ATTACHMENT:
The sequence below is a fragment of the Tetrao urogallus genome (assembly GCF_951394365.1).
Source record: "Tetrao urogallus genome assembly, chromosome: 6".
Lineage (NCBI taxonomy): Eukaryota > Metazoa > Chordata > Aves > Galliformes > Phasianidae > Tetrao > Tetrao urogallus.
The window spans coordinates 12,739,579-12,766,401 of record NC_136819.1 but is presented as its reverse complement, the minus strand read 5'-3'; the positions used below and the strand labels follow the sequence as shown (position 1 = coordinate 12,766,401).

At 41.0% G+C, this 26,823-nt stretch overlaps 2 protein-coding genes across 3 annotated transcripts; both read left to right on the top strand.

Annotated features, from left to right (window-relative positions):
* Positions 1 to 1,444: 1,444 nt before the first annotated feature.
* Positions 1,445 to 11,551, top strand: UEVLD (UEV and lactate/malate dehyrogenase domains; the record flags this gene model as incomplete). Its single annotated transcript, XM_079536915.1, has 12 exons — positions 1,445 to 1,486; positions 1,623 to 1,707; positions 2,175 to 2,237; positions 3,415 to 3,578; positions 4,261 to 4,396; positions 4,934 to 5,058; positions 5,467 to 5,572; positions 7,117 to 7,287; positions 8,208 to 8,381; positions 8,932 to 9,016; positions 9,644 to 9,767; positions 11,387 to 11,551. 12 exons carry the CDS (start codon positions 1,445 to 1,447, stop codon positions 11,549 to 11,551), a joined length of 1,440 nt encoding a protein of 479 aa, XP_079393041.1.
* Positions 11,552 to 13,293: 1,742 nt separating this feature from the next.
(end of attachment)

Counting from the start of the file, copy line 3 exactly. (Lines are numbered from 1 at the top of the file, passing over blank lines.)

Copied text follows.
Lineage (NCBI taxonomy): Eukaryota > Metazoa > Chordata > Aves > Galliformes > Phasianidae > Tetrao > Tetrao urogallus.